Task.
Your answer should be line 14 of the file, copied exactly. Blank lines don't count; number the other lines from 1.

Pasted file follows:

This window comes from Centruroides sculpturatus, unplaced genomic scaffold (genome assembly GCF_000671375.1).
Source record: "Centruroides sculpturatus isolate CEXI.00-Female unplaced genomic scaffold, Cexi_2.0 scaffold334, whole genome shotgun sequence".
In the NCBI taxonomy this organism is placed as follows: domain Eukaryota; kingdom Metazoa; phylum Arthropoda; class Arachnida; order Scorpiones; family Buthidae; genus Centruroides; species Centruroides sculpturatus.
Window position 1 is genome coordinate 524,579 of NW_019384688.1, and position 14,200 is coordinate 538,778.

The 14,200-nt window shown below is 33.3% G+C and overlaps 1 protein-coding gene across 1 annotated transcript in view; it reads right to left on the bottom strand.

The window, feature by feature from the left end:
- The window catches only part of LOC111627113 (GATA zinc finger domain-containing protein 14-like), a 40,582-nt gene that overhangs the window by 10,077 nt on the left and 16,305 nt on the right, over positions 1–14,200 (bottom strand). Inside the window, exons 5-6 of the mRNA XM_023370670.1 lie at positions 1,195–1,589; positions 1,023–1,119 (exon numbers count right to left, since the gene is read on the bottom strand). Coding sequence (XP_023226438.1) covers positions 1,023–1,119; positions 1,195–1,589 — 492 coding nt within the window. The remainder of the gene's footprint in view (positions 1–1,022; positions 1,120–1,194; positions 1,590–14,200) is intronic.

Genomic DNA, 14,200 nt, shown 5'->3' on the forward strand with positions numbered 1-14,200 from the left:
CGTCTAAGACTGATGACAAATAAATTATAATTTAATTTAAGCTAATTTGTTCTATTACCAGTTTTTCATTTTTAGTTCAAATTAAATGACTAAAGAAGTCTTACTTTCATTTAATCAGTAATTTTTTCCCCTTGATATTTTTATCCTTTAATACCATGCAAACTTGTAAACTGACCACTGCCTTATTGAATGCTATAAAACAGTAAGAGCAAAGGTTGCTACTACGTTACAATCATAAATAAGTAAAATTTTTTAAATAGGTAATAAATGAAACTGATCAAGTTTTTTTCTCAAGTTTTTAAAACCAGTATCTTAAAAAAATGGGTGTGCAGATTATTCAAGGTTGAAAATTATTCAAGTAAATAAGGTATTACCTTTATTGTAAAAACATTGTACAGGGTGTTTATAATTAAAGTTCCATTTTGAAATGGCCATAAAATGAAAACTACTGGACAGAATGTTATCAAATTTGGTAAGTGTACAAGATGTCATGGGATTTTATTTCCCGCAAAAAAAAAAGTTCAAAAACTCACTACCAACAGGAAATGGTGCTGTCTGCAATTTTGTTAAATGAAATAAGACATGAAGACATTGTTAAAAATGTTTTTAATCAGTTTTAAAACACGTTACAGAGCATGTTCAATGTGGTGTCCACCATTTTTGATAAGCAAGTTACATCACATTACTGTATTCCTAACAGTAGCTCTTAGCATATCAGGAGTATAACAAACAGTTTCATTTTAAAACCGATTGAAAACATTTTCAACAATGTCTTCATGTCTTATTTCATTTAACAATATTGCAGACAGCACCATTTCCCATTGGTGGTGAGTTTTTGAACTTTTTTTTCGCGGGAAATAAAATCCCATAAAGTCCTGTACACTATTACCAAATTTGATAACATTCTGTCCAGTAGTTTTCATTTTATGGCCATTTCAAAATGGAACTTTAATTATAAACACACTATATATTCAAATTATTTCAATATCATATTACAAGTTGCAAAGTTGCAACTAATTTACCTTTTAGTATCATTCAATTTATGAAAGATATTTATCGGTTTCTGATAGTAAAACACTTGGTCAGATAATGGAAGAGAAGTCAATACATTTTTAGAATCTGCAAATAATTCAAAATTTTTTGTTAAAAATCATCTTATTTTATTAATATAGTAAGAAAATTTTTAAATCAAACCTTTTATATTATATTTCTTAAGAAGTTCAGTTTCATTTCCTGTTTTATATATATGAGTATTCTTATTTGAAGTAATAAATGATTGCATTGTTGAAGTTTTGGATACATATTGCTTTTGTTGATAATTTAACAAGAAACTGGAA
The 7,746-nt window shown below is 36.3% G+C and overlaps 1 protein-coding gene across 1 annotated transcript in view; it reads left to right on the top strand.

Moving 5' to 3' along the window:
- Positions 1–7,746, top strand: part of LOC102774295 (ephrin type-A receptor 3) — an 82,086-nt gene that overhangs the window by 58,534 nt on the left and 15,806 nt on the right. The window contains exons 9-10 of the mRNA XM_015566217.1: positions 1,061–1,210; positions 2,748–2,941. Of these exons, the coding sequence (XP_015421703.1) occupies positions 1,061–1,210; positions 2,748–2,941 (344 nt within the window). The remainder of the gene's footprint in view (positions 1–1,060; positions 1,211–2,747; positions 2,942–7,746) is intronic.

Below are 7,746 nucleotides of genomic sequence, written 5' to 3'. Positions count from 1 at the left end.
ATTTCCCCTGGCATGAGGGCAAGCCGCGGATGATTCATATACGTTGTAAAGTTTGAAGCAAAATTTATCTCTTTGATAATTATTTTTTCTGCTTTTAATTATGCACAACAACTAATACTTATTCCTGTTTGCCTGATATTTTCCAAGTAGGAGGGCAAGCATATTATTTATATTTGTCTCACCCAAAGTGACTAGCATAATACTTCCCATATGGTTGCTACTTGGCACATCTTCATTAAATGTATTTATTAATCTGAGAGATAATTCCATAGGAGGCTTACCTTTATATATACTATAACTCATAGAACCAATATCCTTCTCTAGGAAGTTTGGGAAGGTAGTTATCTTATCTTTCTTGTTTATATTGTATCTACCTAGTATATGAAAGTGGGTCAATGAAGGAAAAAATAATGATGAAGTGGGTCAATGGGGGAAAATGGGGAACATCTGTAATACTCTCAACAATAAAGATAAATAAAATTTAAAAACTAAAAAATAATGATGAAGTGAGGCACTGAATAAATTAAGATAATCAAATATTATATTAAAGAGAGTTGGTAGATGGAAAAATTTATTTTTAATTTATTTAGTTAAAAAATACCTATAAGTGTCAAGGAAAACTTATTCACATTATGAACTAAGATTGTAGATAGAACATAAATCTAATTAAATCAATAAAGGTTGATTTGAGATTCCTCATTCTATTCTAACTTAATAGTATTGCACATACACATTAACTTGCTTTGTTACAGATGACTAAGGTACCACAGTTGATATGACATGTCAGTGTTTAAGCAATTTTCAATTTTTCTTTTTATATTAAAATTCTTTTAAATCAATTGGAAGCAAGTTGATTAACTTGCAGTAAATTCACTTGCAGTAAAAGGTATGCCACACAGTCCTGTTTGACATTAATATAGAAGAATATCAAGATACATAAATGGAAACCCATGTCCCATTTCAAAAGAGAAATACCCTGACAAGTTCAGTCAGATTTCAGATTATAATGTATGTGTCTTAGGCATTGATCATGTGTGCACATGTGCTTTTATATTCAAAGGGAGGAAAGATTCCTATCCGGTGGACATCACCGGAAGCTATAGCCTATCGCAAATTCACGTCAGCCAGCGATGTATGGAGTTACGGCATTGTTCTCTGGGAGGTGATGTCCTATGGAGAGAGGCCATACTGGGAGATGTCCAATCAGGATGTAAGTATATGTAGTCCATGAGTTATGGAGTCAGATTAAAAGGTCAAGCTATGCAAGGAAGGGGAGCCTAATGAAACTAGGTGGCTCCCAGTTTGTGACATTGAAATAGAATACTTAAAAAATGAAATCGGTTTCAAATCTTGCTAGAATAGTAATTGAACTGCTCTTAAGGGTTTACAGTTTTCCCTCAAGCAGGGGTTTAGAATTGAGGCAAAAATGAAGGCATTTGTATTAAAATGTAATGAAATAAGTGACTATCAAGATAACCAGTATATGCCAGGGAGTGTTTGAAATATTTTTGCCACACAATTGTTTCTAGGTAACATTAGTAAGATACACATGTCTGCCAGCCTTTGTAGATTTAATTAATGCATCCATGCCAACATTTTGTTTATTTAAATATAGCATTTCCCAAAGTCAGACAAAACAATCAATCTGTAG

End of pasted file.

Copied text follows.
ATTTCCCCTGGCATGAGGGCAAGCCGCGGATGATTCATATACGTTGTAAAGTTTGAAGCAAAATTTATCTCTTTGATAATTATTTTTTCTGCTTTTAATTATGCACAACAACTAATACTTATTCCTGTTTGCCTGATATTTTCCAAGTAGGAGGGCAAGCATATTATTTATATTTGTCTCACCCAAAGTGACTAGCATAATACTTCCCATATGGTTGCTACTTGGCACATCTTCATTAAATGTATTTATTAATCTGAGAGATAATTCCATAGGAGGCTTACCTTTATATATACTATAACTCATAGAACCAATATCCTTCTCTAGGAAGTTTGGGAAGGTAGTTATCTTATCTTTCTTGTTTATATTGTATCTACCTAGTATATGAAAGTGGGTCAATGAAGGAAAAAATAATGATGAAGTGGGTCAATGGGGGAAAATGGGGAACATCTGTAATACTCTCAACAATAAAGATAAATAAAATTTAAAAACTAAAAAATAATGATGAAGTGAGGCACTGAATAAATTAAGATAATCAAATATTATATTAAAGAGAGTTGGTAGATGGAAAAATTTATTTTTAATTTATTTAGTTAAAAAATACCTATAAGTGTCAAGGAAAACTTATTCACATTATGAACTAAGATTGTAGATAGAACATAAATCTAATTAAATCAATAAAGGTTGATTTGAGATTCCTCATTCTATTCTAACTTAATAGTATTGCACATACACATTAACTTGCTTTGTTACAGATGACTAAGGTACCACAGTTGATATGACATGTCAGTGTTTAAGCAATTTTCAATTTTTCTTTTTATATTAAAATTCTTTTAAATCAATTGGAAGCAAGTTGATTAACTTGCAGTAAATTCACTTGCAGTAAAAGGTATGCCACACAGTCCTGTTTGACATTAATATAGAAGAATATCAAGATACATAAATGGAAACCCATGTCCCATTTCAAAAGAGAAATACCCTGACAAGTTCAGTCAGATTTCAGATTATAATGTATGTGTCTTAGGCATTGATCATGTGTGCACATGTGCTTTTATATTCAAAGGGAGGAAAGATTCCTATCCGGTGGACATCACCGGAAGCTATAGCCTATCGCAAATTCACGTCAGCCAGCGATGTATGGAGTTACGGCATTGTTCTCTGGGAGGTGATGTCCTATGGAGAGAGGCCATACTGGGAGATGTCCAATCAGGATGTAAGTATATGTAGTCCATGAGTTATGGAGTCAGATTAAAAGGTCAAGCTATGCAAGGAAGGGGAGCCTAATGAAACTAGGTGGCTCCCAGTTTGTGACATTGAAATAGAATACTTAAAAAATGAAATCGGTTTCAAATCTTGCTAGAATAGTAATTGAACTGCTCTTAAGGGTTTACAGTTTTCCCTCAAGCAGGGGTTTAGAATTGAGGCAAAAATGAAGGCATTTGTATTAAAATGTAATGAAATAAGTGACTATCAAGATAACCAGTATATGCCAGGGAGTGTTTGAAATATTTTTGCCACACAATTGTTTCTAGGTAACATTAGTAAGATACACATGTCTGCCAGCCTTTGTAGATTTAATTAATGCATCCATGCCAACATTTTGTTTATTTAAATATAGCATTTCCCAAAGTCAGACAAAACAATCAATCTGTAG